Because of the popularity of the 401(k) plan and the mobility of employees, many employees do not want to wait until they complete the traditional "one year of service" before participating in their employer's 401(k) plan. Therefore, many employers have liberalized the eligibility requirements with respect to the elective deferral portion of their 401(k) plan. Such plans allow either for immediate participation in the elective deferral portion of the plan or require only a monthly or quarterly waiting period. However, these plans generally continue to require the employees to complete one year of service to be eligible for the matching and profit sharing portions of the plan.
The advantage to the employer in offering early eligibility in a 401(k) plan is that the employer can provide a popular low cost benefit to the employees. The disadvantage of offering early eligibility is that part-time and short-term employees become eligible to participate. Since the part-time and short-term employees almost always are nonhighly compensated employees (NHCEs) and usually defer less than other NHCEs, the plan may have difficulty in passing the ADP test. To avoid penalizing an employer for providing more liberal deferral eligibility provisions, the Code provides two alternative methods for applying the ADP test that may reduce the negative impact of the early eligibility provisions:
- (1) the otherwise excludible employee rule
(Code Section 410(b)(4)(B)), and
- (2) the early participation rule
(Code Section 401(k)(3)(F)).
Otherwise Excludible Employee Rule. The otherwise excludible employee rule permits the employer to divide operationally the plan into two plans for ADP testing purposes. One plan will include the employees who could have satisfied one year of service and age 21 eligibility conditions if the plan had imposed such conditions (“upper group”). The other plan is made up of employees who could not have satisfied such conditions if the plan had imposed them (“lower group”). The employer then applies the ADP test separately to each “plan.” In applying the separate tests, the employer may exclude the employees of the other group. The advantage of the rule is that it removes the employees who are less likely to defer from the upper group; thus improving the likelihood that the group would pass the test, or at least, reducing the amount by which it would fail. The employer still must test the lower group employees. However, generally the lower group consists solely of NHCEs. Therefore, the lower group plan would automatically pass the ADP test.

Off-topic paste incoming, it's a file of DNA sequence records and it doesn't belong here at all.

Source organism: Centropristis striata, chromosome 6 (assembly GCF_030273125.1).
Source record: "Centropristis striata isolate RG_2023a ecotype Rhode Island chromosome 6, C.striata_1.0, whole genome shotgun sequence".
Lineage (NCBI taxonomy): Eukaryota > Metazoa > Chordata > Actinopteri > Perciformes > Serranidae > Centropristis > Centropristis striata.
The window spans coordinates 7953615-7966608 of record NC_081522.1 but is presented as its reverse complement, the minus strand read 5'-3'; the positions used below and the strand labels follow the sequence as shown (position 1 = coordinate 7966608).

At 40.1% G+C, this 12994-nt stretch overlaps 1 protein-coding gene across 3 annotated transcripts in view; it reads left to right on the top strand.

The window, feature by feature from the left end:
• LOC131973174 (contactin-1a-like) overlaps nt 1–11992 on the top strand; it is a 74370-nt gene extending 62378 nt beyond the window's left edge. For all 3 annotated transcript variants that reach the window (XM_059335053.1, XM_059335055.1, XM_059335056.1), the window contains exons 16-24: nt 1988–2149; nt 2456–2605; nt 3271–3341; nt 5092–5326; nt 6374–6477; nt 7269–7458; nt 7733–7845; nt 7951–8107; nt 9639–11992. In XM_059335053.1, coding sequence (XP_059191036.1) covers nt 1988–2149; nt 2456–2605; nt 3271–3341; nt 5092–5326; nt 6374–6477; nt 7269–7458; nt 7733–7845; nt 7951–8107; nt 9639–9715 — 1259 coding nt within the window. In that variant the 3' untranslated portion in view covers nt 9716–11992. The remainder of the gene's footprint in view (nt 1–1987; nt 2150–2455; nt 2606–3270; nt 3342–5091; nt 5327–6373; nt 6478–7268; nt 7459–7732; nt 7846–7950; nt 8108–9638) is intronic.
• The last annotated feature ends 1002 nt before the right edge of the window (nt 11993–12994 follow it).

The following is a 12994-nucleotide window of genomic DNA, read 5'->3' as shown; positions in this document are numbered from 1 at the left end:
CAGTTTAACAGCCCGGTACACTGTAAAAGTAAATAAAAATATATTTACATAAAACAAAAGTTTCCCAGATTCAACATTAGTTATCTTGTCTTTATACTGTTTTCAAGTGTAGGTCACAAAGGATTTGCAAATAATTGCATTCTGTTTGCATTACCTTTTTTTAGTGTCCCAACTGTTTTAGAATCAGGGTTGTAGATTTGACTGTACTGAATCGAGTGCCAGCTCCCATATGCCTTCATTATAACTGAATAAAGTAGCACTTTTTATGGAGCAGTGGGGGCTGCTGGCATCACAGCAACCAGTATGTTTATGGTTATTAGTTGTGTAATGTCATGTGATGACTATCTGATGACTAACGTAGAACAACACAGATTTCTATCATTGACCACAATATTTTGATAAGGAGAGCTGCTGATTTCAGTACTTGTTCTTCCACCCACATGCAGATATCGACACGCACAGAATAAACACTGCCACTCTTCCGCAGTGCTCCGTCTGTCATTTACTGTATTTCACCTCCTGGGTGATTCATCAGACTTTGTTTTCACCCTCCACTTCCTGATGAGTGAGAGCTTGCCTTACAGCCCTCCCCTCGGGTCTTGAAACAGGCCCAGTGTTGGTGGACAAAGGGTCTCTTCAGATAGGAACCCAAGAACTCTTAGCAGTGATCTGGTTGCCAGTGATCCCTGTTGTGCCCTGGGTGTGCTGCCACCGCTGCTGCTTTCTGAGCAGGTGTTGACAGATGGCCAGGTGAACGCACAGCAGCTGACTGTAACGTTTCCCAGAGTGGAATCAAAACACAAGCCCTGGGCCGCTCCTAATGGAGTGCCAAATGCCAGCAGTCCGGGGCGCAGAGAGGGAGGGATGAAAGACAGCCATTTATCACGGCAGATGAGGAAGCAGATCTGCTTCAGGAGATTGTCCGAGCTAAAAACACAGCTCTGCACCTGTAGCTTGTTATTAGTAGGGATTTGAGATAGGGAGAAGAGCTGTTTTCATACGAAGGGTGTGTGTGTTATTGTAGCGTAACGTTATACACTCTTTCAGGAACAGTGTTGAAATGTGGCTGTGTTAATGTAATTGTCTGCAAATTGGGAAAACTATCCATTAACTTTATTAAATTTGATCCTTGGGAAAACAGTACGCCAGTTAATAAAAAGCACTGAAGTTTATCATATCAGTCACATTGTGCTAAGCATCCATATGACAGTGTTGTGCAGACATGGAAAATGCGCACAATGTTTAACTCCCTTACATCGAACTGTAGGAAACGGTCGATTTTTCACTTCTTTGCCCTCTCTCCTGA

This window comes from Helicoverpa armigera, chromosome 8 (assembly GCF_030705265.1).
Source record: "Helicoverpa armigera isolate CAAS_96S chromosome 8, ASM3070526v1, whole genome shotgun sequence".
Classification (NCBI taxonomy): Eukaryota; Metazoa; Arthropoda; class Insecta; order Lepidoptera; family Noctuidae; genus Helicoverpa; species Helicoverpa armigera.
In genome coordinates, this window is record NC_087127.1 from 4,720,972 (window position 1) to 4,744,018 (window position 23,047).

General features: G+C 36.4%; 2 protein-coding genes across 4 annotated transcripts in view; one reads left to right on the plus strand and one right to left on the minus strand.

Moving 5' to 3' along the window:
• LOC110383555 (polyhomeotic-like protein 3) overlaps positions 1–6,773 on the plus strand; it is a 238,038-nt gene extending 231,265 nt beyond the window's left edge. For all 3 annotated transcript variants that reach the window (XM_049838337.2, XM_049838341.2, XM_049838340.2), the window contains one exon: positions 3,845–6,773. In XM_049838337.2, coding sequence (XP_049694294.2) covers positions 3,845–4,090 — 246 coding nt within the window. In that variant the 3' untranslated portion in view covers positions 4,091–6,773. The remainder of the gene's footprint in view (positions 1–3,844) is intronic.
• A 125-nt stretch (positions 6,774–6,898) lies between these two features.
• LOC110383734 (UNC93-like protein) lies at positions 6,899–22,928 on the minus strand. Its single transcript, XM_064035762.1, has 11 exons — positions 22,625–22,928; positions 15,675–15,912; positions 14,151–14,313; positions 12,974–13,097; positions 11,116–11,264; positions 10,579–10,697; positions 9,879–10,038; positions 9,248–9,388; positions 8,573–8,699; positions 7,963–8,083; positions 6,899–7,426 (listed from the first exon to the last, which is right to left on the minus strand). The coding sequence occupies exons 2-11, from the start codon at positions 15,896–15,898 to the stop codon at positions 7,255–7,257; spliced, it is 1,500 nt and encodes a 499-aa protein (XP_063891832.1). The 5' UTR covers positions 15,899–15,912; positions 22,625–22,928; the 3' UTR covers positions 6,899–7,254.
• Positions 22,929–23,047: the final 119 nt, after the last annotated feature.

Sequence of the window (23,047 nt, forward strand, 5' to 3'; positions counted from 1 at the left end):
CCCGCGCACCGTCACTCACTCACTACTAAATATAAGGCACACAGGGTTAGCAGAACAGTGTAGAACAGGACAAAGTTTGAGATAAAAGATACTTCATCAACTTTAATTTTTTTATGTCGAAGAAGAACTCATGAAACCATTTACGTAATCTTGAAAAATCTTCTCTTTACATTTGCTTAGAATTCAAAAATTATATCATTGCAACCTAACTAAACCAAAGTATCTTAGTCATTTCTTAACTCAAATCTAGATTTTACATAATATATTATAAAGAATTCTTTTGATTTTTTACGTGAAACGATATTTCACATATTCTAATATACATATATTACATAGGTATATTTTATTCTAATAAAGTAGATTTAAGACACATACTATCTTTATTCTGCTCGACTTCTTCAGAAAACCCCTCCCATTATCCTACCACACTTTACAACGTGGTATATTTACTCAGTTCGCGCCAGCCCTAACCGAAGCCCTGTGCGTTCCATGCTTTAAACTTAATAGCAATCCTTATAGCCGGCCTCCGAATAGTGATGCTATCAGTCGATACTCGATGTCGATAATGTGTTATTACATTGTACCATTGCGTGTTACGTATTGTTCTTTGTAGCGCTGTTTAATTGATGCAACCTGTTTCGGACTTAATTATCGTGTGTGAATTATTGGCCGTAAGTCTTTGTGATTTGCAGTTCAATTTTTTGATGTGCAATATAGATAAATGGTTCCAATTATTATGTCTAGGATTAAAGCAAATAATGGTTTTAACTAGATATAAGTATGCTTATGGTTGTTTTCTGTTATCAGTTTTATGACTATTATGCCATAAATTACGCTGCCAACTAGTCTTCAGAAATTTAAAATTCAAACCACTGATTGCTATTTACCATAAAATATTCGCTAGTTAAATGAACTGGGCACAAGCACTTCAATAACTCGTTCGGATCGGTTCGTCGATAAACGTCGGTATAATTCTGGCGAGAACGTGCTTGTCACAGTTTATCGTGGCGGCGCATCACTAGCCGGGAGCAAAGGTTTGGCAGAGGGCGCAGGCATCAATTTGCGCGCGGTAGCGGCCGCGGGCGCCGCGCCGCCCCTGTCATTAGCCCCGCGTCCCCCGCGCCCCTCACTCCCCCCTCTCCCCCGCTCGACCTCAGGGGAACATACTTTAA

The basis for the otherwise excludible employee rule is found in the coverage requirements. However, the IRS confirmed in its audit guidelines that an employer may also use this rule for purposes of applying the ADP test. See Announcement 94-101, §445.1. The employer should note that before it may apply the separate ADP tests to the two “plans” it must apply the coverage tests separately to the two “plans.” In applying the coverage tests, the regulations treat the employees of the other group as excludible.
Treas. Reg. 1.410(b)-6(b)(3).
Early Participation Rule. The early participation rule is similar but not identical to the otherwise excludible employee rule. Under the early participation rule, the employer eliminates any lower group NHCE from the ADP test. The plan applies a single ADP test instead of two tests. However, the plan must include all highly compensated employees in the test. As with the otherwise excludible employee rule, the employer must divide the employees into the separate groups for purposes of the coverage test.
ACP Test. The employer also may use both rules in applying the ACP test if the plan provides early eligibility for the plan's matching contributions.
Continuing Viability of Otherwise Excludible Employee Rule. Recently, we have received inquiries from practitioners who have questioned whether the early participation rule replaced the otherwise excludible employee rule for 401(k) testing, commencing in 1999. IRS guidance, as well as IRS officials, have stated that both rules continue to apply. In fact, in Notice 98-52, SectionVIII.H and IX.B.1, the IRS indicated that an employer only may use the otherwise excludible employee rule (and may not use the early participation rule) in connection with a safe harbor 401(k) plan.
Some practitioners inquire as to which rule an employer should use. The proper answer is the rule that produces the better results. The rule that will produce the better result depends on the facts. However, since the rules are testing rules, the employer has the discretion to try both tests and to determine which test provides the better results.
In our 401(k) update program, we discuss the otherwise excludible employee and early participation rules in much more detail. Specifically, the program illustrates how to apply the tests and how to determine which employee is in which testing group.